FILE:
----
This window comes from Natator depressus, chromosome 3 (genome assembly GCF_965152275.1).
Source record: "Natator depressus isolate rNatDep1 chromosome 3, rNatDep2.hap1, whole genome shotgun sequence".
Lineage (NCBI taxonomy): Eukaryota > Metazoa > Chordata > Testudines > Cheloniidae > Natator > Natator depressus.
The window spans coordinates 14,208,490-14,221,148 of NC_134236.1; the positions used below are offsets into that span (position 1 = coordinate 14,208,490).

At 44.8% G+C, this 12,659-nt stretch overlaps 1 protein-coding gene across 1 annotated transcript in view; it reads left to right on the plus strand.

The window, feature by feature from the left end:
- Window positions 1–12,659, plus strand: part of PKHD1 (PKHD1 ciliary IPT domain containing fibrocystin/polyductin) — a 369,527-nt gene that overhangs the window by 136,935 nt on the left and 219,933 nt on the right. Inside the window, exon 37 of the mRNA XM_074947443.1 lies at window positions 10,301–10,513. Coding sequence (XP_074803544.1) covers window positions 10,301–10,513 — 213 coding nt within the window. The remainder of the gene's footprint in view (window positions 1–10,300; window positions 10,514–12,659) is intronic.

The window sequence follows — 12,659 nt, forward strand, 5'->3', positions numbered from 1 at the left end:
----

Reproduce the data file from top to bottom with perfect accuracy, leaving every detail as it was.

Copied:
This window comes from Natator depressus, chromosome 3 (genome assembly GCF_965152275.1).
Source record: "Natator depressus isolate rNatDep1 chromosome 3, rNatDep2.hap1, whole genome shotgun sequence".
Lineage (NCBI taxonomy): Eukaryota > Metazoa > Chordata > Testudines > Cheloniidae > Natator > Natator depressus.
The window spans coordinates 14,208,490-14,221,148 of NC_134236.1; the positions used below are offsets into that span (position 1 = coordinate 14,208,490).

At 44.8% G+C, this 12,659-nt stretch overlaps 1 protein-coding gene across 1 annotated transcript in view; it reads left to right on the plus strand.

The window, feature by feature from the left end:
- Window positions 1–12,659, plus strand: part of PKHD1 (PKHD1 ciliary IPT domain containing fibrocystin/polyductin) — a 369,527-nt gene that overhangs the window by 136,935 nt on the left and 219,933 nt on the right. Inside the window, exon 37 of the mRNA XM_074947443.1 lies at window positions 10,301–10,513. Coding sequence (XP_074803544.1) covers window positions 10,301–10,513 — 213 coding nt within the window. The remainder of the gene's footprint in view (window positions 1–10,300; window positions 10,514–12,659) is intronic.

The window sequence follows — 12,659 nt, forward strand, 5'->3', positions numbered from 1 at the left end: